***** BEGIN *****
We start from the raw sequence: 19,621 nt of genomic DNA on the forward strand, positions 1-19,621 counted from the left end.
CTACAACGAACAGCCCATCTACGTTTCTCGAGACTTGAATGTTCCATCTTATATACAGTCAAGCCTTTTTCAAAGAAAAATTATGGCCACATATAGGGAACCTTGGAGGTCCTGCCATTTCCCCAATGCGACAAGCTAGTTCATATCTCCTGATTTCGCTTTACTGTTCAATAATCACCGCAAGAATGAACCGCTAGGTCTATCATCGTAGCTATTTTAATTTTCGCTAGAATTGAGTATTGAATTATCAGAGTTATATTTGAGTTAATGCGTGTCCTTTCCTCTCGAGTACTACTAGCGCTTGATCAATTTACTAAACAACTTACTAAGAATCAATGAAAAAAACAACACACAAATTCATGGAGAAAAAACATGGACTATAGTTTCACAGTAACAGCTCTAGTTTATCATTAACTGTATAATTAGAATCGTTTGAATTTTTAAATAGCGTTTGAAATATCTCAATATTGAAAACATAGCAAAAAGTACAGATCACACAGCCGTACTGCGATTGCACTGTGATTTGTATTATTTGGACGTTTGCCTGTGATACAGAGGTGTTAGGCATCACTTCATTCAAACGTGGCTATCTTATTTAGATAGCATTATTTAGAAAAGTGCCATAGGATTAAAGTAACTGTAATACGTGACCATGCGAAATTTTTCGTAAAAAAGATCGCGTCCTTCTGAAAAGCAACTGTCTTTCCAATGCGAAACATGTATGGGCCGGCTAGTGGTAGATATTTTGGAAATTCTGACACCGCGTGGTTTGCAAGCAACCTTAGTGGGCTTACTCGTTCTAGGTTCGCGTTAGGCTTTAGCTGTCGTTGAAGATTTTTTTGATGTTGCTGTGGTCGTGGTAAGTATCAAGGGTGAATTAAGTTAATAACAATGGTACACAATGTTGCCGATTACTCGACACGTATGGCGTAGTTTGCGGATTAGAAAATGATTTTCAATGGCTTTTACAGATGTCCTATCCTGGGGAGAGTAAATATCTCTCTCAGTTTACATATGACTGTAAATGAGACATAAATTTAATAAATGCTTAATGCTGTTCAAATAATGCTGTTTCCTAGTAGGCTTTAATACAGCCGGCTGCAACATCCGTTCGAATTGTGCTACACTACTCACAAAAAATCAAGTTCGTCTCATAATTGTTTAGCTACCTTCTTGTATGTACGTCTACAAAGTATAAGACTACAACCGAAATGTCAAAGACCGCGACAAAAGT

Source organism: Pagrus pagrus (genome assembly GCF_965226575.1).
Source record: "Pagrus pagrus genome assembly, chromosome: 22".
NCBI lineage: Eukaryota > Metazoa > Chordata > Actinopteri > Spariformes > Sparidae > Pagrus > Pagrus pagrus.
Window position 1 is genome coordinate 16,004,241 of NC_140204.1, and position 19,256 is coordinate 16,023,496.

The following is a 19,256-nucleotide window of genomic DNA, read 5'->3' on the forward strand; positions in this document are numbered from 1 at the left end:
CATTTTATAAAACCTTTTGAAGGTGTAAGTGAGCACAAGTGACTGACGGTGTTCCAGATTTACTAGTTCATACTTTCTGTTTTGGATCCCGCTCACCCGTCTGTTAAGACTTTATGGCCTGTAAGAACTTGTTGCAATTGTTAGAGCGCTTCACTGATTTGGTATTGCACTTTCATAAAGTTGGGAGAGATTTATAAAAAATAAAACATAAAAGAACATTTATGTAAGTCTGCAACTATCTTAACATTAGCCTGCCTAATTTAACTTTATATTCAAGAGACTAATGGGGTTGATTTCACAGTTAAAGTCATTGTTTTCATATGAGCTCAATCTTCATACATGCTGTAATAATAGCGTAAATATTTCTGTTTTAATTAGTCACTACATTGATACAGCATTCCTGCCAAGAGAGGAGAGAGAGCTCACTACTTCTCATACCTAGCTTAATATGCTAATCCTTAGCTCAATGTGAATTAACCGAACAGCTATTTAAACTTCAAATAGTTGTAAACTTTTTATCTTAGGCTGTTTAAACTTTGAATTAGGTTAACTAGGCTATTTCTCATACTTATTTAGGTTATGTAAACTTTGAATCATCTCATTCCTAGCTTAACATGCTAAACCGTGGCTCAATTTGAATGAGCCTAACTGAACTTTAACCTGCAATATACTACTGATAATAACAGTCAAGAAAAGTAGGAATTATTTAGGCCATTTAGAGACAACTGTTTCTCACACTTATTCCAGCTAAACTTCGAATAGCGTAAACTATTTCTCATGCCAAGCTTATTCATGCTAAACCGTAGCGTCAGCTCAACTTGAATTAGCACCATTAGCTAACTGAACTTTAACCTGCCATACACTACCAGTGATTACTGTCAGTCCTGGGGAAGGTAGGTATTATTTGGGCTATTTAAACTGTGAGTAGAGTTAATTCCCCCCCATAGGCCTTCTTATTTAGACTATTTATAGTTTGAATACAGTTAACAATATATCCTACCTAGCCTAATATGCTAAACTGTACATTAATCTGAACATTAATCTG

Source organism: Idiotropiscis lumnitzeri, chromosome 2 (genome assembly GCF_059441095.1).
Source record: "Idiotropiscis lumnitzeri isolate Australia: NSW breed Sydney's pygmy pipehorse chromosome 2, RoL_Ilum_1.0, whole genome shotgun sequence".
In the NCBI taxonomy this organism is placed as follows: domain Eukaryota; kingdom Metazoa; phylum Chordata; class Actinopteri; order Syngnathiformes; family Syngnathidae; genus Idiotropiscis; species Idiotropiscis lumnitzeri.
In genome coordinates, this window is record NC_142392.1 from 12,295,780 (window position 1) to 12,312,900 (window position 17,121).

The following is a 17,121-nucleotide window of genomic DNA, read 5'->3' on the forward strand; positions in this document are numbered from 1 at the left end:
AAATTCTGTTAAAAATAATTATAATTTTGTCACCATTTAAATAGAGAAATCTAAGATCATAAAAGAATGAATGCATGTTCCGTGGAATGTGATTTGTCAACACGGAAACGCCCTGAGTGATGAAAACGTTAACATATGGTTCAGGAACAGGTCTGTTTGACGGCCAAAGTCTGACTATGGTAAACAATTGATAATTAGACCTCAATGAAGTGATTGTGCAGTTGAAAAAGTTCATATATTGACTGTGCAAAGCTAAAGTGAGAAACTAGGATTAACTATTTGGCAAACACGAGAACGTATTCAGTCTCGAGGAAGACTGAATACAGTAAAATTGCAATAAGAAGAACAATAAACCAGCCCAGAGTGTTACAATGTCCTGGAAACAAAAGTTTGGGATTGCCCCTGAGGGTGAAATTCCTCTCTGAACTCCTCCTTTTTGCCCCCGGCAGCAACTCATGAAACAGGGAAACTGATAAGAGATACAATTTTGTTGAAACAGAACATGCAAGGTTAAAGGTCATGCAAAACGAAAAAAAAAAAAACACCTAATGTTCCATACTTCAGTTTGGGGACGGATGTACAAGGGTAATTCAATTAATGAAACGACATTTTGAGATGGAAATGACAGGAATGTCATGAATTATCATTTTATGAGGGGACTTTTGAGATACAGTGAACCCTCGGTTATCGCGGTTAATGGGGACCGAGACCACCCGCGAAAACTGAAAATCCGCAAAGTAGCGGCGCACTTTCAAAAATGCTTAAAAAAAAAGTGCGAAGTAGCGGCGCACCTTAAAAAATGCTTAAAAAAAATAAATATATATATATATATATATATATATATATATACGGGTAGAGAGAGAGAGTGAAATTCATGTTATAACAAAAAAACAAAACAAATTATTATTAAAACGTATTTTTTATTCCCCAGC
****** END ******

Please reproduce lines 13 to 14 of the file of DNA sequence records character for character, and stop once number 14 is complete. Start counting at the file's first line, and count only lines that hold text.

The following is a 17,121-nucleotide window of genomic DNA, read 5'->3' on the forward strand; positions in this document are numbered from 1 at the left end:
AAATTCTGTTAAAAATAATTATAATTTTGTCACCATTTAAATAGAGAAATCTAAGATCATAAAAGAATGAATGCATGTTCCGTGGAATGTGATTTGTCAACACGGAAACGCCCTGAGTGATGAAAACGTTAACATATGGTTCAGGAACAGGTCTGTTTGACGGCCAAAGTCTGACTATGGTAAACAATTGATAATTAGACCTCAATGAAGTGATTGTGCAGTTGAAAAAGTTCATATATTGACTGTGCAAAGCTAAAGTGAGAAACTAGGATTAACTATTTGGCAAACACGAGAACGTATTCAGTCTCGAGGAAGACTGAATACAGTAAAATTGCAATAAGAAGAACAATAAACCAGCCCAGAGTGTTACAATGTCCTGGAAACAAAAGTTTGGGATTGCCCCTGAGGGTGAAATTCCTCTCTGAACTCCTCCTTTTTGCCCCCGGCAGCAACTCATGAAACAGGGAAACTGATAAGAGATACAATTTTGTTGAAACAGAACATGCAAGGTTAAAGGTCATGCAAAACGAAAAAAAAAAAAACACCTAATGTTCCATACTTCAGTTTGGGGACGGATGTACAAGGGTAATTCAATTAATGAAACGACATTTTGAGATGGAAATGACAGGAATGTCATGAATTATCATTTTATGAGGGGACTTTTGAGATACAGTGAACCCTCGGTTATCGCGGTTAATGGGGACCGAGACCACCCGCGAAAACTGAAAATCCGCAAAGTAGCGGCGCACTTTCAAAAATGCTTAAAAAAAAAGTGCGAAGTAGCGGCGCACCTTAAAAAATGCTTAAAAAAAATAAATATATATATATATATATATATATATATATATACGGGTAGAGAGAGAGAGTGAAATTCATGTTATAACAAAAAAACAAAACAAATTATTATTAAAACGTATTTTTTATTCCCCAGC